The Carolina Panthers designated defensive end Julius Peppers as their franchise player for the 2009 season, the team announced Thursday.
By League rules, the Panthers must tender Peppers a minimum one-year qualifying offer of the average of the top five salaries from last season at his position or 120 percent of his 2008 salary, whichever is greater. A non-exclusive franchise player designation gives Carolina a first-refusal right to match within seven days an offer sheet given to Peppers by another club. If the Panthers match the offer, they would retain Peppers. If not, they would receive two first-round draft choices.
"We've expressed to (Peppers' agent) Carl (Carey) and we've said many times how much we value Julius and that we would like him to play here," said general manager Marty Hurney. "The collective bargaining agreement basically states that he has the right now to talk to teams and to solicit an offer sheet."
Hurney explained that the franchise tag gives the Panthers and Peppers several options. "He could sign the one-year tender, he could sign a multi-year deal with us or he can go get an offer sheet. Those are the options that go along with the franchise tag for any team that has franchised a player," Hurney said.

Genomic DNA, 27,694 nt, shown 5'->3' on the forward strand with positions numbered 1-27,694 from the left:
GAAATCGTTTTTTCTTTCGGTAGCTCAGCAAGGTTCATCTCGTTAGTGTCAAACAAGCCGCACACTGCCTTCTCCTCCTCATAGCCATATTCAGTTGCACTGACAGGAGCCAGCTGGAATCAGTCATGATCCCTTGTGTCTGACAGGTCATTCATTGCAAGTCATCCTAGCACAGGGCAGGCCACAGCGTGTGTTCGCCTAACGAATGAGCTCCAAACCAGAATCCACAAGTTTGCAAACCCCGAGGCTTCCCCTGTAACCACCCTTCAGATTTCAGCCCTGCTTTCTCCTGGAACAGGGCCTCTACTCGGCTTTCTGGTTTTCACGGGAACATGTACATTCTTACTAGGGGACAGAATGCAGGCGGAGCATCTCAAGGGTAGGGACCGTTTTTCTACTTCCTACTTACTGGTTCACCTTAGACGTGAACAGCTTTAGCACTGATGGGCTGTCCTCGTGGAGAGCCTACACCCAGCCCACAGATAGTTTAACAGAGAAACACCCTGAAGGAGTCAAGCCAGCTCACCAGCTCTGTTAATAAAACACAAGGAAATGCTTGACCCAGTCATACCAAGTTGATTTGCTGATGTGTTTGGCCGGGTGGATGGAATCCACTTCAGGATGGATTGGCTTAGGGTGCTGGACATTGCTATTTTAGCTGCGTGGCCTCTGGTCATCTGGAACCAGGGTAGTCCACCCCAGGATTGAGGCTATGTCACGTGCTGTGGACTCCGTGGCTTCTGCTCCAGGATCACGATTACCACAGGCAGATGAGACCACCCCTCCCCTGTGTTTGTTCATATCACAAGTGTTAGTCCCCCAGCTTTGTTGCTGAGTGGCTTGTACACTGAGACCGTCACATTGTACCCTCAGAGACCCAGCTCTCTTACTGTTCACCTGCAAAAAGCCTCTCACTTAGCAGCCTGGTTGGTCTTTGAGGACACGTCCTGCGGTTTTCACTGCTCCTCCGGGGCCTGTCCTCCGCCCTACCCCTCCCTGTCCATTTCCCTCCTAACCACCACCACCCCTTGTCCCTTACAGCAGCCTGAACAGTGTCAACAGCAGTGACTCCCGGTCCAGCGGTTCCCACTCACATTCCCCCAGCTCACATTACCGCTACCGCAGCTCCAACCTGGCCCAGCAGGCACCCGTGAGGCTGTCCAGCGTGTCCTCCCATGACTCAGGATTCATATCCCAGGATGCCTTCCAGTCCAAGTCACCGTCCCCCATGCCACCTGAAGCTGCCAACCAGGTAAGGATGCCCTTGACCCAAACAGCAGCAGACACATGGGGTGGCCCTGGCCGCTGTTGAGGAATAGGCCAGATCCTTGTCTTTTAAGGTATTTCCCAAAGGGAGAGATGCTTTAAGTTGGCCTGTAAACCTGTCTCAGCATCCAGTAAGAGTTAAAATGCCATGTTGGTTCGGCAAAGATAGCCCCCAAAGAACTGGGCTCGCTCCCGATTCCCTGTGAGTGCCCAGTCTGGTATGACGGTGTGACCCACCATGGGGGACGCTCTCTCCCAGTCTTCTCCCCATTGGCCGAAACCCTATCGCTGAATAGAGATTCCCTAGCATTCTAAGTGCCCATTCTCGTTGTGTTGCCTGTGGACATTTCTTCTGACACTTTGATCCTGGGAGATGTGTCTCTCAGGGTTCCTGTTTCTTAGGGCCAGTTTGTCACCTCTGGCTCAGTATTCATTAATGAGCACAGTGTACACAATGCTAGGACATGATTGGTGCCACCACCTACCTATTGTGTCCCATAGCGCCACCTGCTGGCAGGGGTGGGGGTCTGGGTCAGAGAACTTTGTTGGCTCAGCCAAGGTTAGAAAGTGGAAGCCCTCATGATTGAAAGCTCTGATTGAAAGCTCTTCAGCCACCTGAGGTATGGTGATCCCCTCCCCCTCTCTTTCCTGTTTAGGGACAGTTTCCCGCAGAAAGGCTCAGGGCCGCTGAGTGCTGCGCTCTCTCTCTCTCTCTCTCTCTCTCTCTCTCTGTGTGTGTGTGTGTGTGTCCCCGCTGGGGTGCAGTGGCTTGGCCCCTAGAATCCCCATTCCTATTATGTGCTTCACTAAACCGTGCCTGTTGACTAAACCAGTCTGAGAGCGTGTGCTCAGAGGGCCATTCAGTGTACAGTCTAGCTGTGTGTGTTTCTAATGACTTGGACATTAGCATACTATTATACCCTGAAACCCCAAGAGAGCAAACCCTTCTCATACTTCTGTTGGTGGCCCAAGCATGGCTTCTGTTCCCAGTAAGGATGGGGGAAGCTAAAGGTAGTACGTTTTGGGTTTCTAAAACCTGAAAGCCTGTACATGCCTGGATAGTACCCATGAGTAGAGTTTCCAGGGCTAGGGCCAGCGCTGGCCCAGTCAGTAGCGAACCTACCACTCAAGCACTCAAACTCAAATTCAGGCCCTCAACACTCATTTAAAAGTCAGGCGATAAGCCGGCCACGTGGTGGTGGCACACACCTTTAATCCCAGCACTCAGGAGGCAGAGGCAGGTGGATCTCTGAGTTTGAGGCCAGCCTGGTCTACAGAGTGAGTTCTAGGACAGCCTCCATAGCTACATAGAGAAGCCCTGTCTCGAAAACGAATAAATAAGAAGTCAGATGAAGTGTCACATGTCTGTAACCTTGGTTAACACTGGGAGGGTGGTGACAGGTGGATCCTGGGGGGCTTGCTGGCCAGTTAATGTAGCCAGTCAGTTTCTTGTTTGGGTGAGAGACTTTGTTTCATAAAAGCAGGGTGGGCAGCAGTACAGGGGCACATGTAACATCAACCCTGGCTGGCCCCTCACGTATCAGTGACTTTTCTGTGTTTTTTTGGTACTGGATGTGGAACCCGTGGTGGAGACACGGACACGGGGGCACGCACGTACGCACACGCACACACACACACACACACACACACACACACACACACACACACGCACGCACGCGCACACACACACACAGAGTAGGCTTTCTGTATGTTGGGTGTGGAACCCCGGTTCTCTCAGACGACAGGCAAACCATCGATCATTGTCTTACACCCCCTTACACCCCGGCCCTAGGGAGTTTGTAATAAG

Peppers moved to right defensive end last season after playing left defensive end during his first six years. He led the Panthers with a career-high 14.5 sacks and earned Pro Bowl honors for the fourth time. Peppers has started 106 regular season games and eight postseason contests since being drafted in the first round (second overall) from North Carolina in 2002. He ranks as team's all-time leader with 70.5 sacks.
The Panthers have used the franchise tag twice previously on tackle Jordan Gross in 2008 and on punter Todd Sauerbrun in 2003 before signing him to an extension that fall. The team put the transition tag on running back DeShaun Foster in 2006 but rescinded it and signed him to a contract extension.